Police believe 6 killed in Chicago home were targeted

Chicago police said they believe six family members found dead in their southwest side home were killed in a "targeted incident," though they're still trying to determine a possible motive.

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It's possible someone in the family "was involved in something that could have targeted them," or that the killings occurred during a robbery or a domestic incident, police spokesman Anthony Guglielmi said late Friday.

Police found the six people -- two children, two women and two men -- dead on Thursday after one of the men's co-workers called the emergency dispatcher to report he hadn't shown up to work for two days.

Authorities initially said it was possible one person killed the other five before taking his or her own life. But the Cook County Medical Examiner's Office on Friday ruled their deaths homicides, saying five were stabbed to death and the sixth died of multiple gunshot wounds.

Police have added extra patrols as a precaution, though Guglielmi on Friday repeated earlier police statements that they don't believe the general public is in danger. There was no forced entry into the home and the house wasn't ransacked.

"This appears certainly centred and targeted on that family, and what we're trying to do is figure out why," he said.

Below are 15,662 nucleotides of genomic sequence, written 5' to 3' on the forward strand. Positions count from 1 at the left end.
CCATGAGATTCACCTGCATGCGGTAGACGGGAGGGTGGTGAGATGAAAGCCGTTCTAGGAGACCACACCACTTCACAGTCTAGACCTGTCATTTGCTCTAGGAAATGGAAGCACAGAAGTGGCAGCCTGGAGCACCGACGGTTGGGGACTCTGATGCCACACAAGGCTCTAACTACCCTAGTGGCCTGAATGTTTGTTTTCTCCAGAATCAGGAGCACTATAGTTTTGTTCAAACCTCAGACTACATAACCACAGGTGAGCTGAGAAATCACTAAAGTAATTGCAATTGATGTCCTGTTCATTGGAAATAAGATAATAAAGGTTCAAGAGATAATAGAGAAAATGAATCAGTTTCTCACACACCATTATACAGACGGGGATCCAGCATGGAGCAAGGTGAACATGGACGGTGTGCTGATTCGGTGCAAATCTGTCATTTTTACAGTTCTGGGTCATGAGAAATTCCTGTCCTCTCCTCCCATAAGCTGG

Officers are exploring the backgrounds of the six victims, including talking to other family members and friends, Guglielmi said.

Authorities haven't released the identities of the victims, though the medical examiner's office described them as a middle-aged man and woman, an older man and woman, and two boys.

They said the middle-aged woman was shot to death, while the older woman and a middle-aged man suffered blunt trauma in addition to stab wounds.

The boys were 10 and 12.

A relative said six people lived in the home -- a couple, their son, their daughter and the daughter's two children.

"They were a normal family. Everything was fine," the relative, Noemi Martinez, 29, said from Dallas during a phone interview in Spanish. She said her husband was a nephew and cousin of the home's residents.

Martinez said the father worked at a factory in Chicago and the mother was a housewife. They were originally from the Mexican state of Guanajuato and had lived in Chicago for about a decade, Martinez said.

"Right now, we just want to know who did this. They didn't deserve this. We don't understand what happened," she said.

Associated Press writer Ivan Moreno in Springfield, Illinois, contributed to this report.



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